The Toronto International Film Festival (TIFF) kicks off in just a few weeks’ time. One of the films premiering at TIFF is Mea Maxima Culpa: Silence in the House of God, a documentary by an Oscar-winning Director Alex Gibney.
The film chronicles the sad and tragic story of a pedophile, Father Lawrence Murphy, who sexually abused as many as 200 deaf children over a period of three decades at St. John’s School for the Deaf in Wisconsin.
You can watch the trailer for Mea Maxima Culpa on YouTube. If you are in Toronto in September, I encourage you to attend this important film premiere.
Child Abuse Not Just a Catholic Problem
You would have to be trapped on a desert island to not to be aware of the tidal wave of sexual abuse allegations that have been made against Catholic priests around the world.
However, as I have discussed in previous posts, childhood sexual abuse is not just a Catholic problem. It is a problem that can occur anywhere. However, the incidence of childhood sexual abuse becomes even more prevalent in situations of institutional care.
Here in Canada, institutional sexual abuse claims have been filed against hundreds of former Indian Residential Schools, schools for cognitively disabled children, reform schools, schools for the deaf, and other residential care facilities.
All these cases have one thing in common – vulnerable children who were placed into an institution under the care and control of adults who used their power to abuse vulnerable children.
Pedophiles pray on the young and vulnerable. Who could be more vulnerable than a deaf child?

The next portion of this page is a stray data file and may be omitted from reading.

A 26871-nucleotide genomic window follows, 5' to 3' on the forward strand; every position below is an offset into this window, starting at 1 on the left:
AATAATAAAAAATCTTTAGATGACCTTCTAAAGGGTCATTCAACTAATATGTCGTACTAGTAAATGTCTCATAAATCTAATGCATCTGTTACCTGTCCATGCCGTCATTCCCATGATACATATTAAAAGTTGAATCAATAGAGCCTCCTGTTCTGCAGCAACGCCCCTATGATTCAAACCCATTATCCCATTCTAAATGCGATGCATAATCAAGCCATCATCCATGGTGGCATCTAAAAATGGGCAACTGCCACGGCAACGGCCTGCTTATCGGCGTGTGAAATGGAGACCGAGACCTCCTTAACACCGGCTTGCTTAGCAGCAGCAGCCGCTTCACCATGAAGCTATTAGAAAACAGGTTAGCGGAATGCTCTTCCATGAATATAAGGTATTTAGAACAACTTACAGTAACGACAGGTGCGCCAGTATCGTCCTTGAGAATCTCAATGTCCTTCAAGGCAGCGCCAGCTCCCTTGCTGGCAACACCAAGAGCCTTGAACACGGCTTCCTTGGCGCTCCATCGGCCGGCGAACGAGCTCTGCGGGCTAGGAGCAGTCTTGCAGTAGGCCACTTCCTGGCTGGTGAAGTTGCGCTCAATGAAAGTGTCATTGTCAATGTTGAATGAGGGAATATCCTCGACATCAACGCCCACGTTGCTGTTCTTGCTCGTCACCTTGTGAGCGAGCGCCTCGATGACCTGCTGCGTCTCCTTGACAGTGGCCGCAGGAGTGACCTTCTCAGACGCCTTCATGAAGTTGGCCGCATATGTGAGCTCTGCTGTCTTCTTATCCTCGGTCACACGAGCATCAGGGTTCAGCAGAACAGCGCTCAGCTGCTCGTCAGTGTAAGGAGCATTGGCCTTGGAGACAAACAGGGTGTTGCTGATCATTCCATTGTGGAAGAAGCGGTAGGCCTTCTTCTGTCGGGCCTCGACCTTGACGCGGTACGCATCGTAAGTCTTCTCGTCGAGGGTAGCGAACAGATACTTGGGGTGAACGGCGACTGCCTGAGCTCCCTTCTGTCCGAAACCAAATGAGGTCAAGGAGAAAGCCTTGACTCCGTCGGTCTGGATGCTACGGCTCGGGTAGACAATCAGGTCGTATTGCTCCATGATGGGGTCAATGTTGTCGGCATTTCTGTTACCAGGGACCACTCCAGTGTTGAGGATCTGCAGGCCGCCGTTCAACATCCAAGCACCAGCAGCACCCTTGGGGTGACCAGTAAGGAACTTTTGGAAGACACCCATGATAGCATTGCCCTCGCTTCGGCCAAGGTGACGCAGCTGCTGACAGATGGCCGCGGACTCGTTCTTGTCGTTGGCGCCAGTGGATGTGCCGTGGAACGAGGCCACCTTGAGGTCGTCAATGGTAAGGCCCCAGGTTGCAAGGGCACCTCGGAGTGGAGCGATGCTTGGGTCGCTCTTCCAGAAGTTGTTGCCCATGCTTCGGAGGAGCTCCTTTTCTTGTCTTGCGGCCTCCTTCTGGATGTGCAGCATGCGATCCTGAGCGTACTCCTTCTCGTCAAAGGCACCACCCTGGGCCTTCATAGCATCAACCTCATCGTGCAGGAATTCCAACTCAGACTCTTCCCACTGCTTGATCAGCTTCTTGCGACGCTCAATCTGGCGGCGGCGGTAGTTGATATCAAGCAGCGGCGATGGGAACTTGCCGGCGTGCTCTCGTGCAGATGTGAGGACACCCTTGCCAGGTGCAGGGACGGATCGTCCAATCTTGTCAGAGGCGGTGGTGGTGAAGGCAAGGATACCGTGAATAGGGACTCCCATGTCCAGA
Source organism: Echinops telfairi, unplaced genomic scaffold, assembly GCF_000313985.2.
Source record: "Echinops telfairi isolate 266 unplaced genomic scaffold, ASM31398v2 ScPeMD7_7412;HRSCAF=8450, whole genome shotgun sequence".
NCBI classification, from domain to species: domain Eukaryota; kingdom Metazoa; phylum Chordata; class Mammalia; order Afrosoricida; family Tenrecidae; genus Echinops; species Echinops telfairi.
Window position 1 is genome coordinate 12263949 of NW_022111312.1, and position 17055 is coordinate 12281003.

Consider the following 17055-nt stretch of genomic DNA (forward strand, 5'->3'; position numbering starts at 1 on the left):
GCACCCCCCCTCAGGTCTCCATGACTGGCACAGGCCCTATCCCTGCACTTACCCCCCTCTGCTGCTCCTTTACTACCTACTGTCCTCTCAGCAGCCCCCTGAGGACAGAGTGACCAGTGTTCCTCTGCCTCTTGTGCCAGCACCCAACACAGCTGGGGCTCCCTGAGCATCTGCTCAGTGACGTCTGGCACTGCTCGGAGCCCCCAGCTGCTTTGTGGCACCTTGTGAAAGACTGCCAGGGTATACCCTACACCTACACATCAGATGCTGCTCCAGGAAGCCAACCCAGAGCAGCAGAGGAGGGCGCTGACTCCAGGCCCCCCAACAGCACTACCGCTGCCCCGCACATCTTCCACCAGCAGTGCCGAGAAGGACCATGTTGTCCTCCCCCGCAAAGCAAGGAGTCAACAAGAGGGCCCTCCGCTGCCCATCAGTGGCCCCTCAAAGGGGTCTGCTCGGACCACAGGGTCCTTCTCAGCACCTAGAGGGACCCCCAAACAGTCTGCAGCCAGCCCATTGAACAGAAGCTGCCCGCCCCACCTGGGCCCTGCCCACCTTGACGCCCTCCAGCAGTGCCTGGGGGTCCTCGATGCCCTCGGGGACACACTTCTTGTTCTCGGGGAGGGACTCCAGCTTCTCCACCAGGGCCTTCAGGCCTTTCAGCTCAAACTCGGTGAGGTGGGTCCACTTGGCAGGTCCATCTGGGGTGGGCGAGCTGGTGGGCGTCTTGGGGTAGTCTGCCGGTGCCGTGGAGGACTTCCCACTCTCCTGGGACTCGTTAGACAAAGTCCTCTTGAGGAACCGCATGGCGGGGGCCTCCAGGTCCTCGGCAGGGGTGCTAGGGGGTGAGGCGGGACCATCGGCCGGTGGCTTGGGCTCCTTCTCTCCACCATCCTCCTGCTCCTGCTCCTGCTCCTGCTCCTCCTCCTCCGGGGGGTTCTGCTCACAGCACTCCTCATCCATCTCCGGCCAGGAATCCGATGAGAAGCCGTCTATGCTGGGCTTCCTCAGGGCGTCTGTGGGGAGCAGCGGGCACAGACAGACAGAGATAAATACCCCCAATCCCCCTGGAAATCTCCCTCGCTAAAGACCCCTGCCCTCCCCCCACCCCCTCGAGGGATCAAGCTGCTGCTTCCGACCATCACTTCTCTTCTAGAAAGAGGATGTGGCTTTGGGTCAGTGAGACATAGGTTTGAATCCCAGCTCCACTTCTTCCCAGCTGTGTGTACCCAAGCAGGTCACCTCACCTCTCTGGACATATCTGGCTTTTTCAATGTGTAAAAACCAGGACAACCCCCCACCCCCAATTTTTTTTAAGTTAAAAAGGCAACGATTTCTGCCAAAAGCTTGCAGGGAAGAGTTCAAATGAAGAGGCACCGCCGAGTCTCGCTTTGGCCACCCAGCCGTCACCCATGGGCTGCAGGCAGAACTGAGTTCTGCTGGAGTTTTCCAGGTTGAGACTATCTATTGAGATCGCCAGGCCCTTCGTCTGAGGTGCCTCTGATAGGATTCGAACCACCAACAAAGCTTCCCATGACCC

Are Barriers Greater for Deaf Abuse Survivors?
Victims of childhood sexual abuse are often reluctant to disclose what happened to them. Some are not able to talk about their abuse because of their psychological effects of the abuse itself, some fear the stigma attached to being a survivor of childhood abuse.
Sometimes it is difficult for survivors of childhood abuse to find the professional help they need to deal with the effects of their childhood abuse. That is why we complied The Maritime Directory of Services for Survivors of Sexual Abuse.
I think the barriers to disclosure are greater for members of the deaf community. Since a member of my extended family is deaf, I have a personal understanding of some of the unique challenges the deaf community faces. I am not aware of any experts who specialize in counselling abuse survivors who are able to communicate through sign language. Given that, I think the members of the deaf community may find it more difficult to disclose incidents of historical abuse and reach out for help.
I applaud director Gibney’s work, and I look forward to watching Mea Maxima Culpa: Silence in the House of God.